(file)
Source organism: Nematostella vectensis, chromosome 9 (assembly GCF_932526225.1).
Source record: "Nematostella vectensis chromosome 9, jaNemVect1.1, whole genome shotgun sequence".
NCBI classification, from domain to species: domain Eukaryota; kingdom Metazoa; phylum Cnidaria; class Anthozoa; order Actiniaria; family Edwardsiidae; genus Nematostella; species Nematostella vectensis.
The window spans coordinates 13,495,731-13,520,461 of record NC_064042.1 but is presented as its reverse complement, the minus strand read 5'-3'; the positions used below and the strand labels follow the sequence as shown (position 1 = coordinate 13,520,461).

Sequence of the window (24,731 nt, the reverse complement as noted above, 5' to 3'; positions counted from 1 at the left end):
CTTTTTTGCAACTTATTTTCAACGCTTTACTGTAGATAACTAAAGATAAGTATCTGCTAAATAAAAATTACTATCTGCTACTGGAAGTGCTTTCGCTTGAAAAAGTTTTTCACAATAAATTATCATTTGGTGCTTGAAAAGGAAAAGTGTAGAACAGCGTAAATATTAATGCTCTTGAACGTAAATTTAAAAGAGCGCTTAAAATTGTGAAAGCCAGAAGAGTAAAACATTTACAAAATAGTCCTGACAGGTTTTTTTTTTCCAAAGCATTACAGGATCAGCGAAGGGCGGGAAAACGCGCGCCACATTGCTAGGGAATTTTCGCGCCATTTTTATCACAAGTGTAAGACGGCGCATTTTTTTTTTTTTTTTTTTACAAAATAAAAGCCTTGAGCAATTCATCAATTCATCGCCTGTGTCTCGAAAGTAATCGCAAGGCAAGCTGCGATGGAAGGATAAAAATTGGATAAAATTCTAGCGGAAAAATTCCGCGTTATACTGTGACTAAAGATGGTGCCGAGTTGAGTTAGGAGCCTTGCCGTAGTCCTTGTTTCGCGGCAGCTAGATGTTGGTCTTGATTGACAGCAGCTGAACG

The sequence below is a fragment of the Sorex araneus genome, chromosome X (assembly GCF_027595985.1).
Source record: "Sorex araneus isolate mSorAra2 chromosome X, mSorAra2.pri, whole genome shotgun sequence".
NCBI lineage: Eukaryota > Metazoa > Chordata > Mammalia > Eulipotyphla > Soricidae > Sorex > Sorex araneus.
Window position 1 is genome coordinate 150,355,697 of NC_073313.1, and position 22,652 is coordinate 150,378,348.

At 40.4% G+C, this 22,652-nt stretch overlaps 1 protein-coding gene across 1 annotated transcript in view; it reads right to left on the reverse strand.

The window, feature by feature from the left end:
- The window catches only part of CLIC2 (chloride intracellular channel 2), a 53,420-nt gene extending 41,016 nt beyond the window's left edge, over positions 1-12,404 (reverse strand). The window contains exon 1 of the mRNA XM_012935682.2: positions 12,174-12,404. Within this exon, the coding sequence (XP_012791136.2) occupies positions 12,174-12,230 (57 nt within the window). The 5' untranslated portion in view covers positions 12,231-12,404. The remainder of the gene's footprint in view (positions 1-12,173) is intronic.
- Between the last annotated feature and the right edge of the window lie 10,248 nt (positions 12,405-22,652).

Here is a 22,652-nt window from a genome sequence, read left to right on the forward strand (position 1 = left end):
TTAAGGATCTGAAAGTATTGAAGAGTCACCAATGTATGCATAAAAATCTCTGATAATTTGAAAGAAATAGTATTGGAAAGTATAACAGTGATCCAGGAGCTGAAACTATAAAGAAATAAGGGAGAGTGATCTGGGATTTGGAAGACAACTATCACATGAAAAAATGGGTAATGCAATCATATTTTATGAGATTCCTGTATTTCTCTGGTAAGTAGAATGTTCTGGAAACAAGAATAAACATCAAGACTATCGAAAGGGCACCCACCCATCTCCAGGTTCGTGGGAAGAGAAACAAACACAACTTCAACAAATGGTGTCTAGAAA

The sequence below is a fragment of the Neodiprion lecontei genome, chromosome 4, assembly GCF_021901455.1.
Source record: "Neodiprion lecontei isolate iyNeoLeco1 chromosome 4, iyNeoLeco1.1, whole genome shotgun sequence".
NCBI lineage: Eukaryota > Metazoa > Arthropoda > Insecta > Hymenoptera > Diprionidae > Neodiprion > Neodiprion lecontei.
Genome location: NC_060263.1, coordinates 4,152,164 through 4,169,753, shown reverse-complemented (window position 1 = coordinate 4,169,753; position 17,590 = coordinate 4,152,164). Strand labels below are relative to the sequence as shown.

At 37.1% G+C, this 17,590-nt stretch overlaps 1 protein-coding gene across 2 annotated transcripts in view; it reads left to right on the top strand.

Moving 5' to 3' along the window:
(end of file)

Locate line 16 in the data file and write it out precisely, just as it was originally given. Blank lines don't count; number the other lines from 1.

TTAAGGATCTGAAAGTATTGAAGAGTCACCAATGTATGCATAAAAATCTCTGATAATTTGAAAGAAATAGTATTGGAAAGTATAACAGTGATCCAGGAGCTGAAACTATAAAGAAATAAGGGAGAGTGATCTGGGATTTGGAAGACAACTATCACATGAAAAAATGGGTAATGCAATCATATTTTATGAGATTCCTGTATTTCTCTGGTAAGTAGAATGTTCTGGAAACAAGAATAAACATCAAGACTATCGAAAGGGCACCCACCCATCTCCAGGTTCGTGGGAAGAGAAACAAACACAACTTCAACAAATGGTGTCTAGAAA